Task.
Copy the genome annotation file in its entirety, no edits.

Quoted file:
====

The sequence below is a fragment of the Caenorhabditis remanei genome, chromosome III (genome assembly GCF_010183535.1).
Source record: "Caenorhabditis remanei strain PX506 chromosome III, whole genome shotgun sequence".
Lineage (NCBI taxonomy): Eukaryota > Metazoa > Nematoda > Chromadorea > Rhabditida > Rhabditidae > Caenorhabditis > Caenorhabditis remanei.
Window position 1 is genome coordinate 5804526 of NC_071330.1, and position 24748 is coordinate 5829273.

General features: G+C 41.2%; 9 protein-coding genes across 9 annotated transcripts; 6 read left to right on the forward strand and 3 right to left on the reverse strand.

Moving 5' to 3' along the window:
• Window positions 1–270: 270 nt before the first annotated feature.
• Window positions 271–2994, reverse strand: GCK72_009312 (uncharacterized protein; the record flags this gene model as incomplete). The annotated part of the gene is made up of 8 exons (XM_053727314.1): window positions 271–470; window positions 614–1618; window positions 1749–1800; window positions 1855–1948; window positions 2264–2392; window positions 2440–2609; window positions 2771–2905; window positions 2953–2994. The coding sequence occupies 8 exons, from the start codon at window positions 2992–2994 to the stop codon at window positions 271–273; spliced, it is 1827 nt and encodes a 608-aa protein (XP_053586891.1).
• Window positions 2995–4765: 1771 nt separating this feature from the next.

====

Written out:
The sequence below is a fragment of the Caenorhabditis remanei genome, chromosome III (genome assembly GCF_010183535.1).
Source record: "Caenorhabditis remanei strain PX506 chromosome III, whole genome shotgun sequence".
Lineage (NCBI taxonomy): Eukaryota > Metazoa > Nematoda > Chromadorea > Rhabditida > Rhabditidae > Caenorhabditis > Caenorhabditis remanei.
Window position 1 is genome coordinate 5804526 of NC_071330.1, and position 24748 is coordinate 5829273.

General features: G+C 41.2%; 9 protein-coding genes across 9 annotated transcripts; 6 read left to right on the forward strand and 3 right to left on the reverse strand.

Moving 5' to 3' along the window:
• Window positions 1–270: 270 nt before the first annotated feature.
• Window positions 271–2994, reverse strand: GCK72_009312 (uncharacterized protein; the record flags this gene model as incomplete). The annotated part of the gene is made up of 8 exons (XM_053727314.1): window positions 271–470; window positions 614–1618; window positions 1749–1800; window positions 1855–1948; window positions 2264–2392; window positions 2440–2609; window positions 2771–2905; window positions 2953–2994. The coding sequence occupies 8 exons, from the start codon at window positions 2992–2994 to the stop codon at window positions 271–273; spliced, it is 1827 nt and encodes a 608-aa protein (XP_053586891.1).
• Window positions 2995–4765: 1771 nt separating this feature from the next.